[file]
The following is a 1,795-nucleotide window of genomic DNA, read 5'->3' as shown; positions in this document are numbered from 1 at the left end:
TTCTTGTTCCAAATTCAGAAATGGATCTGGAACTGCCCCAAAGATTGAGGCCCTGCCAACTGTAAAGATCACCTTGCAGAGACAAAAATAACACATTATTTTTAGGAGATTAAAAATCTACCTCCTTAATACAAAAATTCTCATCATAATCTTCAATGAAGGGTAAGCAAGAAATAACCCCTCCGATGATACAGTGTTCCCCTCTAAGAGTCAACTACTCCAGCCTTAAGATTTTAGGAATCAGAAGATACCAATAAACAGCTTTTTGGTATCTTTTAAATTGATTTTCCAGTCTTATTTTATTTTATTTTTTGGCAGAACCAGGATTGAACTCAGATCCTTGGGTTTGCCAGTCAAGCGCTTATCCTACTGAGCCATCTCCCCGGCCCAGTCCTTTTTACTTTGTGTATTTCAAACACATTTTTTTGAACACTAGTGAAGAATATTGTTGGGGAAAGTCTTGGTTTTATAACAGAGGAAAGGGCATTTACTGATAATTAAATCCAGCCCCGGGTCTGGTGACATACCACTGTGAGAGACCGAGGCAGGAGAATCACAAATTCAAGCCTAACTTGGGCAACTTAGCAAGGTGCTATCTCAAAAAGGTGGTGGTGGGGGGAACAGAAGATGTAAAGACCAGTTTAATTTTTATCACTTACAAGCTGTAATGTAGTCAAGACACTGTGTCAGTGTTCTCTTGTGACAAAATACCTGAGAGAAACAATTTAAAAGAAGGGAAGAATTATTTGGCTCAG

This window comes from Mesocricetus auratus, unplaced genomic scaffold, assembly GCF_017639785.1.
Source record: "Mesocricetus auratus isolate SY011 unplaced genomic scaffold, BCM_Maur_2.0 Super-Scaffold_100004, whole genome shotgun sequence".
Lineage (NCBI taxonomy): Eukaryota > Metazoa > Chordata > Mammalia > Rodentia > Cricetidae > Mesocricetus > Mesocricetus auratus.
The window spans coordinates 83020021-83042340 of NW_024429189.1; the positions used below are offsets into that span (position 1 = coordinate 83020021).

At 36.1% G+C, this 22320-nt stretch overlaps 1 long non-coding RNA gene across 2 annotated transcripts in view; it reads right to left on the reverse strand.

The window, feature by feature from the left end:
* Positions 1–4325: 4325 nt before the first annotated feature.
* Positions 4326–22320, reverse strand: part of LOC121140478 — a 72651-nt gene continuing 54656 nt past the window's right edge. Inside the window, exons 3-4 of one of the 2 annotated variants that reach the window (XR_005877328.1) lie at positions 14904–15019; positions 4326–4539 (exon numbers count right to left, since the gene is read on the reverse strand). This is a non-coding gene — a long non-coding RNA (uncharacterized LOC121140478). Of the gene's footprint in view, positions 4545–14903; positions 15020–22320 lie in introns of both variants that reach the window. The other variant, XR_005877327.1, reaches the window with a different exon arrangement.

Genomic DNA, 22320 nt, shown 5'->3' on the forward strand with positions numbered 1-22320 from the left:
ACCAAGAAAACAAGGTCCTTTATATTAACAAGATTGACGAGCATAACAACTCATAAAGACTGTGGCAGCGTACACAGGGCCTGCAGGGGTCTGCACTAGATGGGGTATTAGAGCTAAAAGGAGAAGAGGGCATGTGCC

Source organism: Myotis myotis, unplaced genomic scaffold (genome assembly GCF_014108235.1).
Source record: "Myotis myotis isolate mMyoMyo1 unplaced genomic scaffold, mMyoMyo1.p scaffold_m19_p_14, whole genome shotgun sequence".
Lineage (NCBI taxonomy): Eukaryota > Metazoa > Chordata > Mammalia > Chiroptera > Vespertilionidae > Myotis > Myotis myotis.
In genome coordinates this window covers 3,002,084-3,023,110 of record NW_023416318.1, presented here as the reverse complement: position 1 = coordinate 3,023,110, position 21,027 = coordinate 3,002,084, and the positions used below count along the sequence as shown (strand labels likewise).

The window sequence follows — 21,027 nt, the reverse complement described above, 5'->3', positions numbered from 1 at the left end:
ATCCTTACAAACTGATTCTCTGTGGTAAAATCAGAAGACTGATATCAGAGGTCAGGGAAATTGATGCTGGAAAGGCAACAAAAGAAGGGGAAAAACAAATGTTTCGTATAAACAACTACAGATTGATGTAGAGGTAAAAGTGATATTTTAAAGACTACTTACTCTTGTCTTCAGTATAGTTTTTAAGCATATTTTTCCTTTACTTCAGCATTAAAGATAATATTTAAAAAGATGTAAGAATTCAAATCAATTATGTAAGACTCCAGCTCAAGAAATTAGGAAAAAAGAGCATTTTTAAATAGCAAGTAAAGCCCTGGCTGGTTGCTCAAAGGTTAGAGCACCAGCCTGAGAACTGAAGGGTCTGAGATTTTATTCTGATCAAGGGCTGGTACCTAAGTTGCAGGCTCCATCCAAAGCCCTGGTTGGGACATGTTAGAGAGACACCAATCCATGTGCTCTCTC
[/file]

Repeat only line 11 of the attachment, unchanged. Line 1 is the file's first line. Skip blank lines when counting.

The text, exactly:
Genomic DNA, 22320 nt, shown 5'->3' on the forward strand with positions numbered 1-22320 from the left: